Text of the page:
MEXICO CITY – Mexico still has the vote of confidence of the International Monetary Fund (IMF) although it has a greater margin of debt to other countries in Latin America, and is reducing the deficit for this year, compared to 2015, and will continue to do so for 2017, which is already provided for in the economic policy criteria sent to the Chamber of Deputies, said Treasury and Public Finance Secretary Luis Videgaray Caso.
Responding to the latest report from the IMF, that maintains that Mexico no longer has a margin for fiscal maneuvering as its debt is larger than many of the region’s other emerging economies, calling for further reduction of the deficit. As manager of national public finance, Videgaray Caso said the IMF “has repeatedly given a vote of confidence” to Mexico’s fiscal policy.
“The comments regarding deficit reduction are precisely an endorsement that we have announced and to which we have committed,” he said.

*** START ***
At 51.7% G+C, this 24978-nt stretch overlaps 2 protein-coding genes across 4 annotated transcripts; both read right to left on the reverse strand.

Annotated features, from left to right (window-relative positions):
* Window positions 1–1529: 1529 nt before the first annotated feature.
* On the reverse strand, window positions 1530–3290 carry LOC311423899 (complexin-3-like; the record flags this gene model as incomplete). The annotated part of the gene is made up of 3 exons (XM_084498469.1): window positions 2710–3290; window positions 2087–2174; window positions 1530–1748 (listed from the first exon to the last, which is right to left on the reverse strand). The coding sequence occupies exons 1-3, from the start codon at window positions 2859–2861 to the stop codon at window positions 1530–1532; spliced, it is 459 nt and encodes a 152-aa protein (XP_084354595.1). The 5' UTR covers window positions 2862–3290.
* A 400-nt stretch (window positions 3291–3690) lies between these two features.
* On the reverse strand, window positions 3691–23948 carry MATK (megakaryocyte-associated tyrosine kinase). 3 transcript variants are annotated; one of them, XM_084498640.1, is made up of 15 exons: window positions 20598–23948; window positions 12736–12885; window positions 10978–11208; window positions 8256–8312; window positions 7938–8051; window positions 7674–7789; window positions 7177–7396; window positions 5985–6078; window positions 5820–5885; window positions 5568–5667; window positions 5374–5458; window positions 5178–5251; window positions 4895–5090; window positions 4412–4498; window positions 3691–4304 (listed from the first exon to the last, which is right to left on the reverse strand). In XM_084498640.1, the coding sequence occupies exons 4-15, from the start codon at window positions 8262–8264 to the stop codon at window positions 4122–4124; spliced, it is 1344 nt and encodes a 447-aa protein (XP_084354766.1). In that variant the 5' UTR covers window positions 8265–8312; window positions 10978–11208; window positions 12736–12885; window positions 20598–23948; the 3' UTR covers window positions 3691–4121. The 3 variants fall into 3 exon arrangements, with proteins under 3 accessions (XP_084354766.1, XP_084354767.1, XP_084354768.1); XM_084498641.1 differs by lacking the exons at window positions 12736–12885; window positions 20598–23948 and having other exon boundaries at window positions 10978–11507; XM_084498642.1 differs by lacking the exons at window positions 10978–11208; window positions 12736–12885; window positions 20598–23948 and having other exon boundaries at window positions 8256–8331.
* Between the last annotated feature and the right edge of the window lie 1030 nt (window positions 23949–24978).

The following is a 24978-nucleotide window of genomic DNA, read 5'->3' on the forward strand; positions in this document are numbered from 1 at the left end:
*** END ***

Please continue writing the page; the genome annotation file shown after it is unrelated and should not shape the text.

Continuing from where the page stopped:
According to the IMF, Mexico holds a public debt of 54.9 percent as a proportion of gross domestic product (GDP), while gross debt includes tax payments of other nations, like Brazil is 76.3 percent, Colombia 49.2 percent, Chile 19.8 percent, Venezuela 36 percent, and Puerto Rican debt has risen to 56 percent share of GDP.
Videgaray Caso reiterated that the IMF’s recommendations are already taken into account to reduce the deficit and lower debt level.
To maintain the credibility of the Mexican public finances, stated the IMF, it is essential to reach the established fiscal goals, especially reduction of public debt, and it’s expected that the growth of the national economy will accelerate in the coming years to reach 3.1 percent by 2021.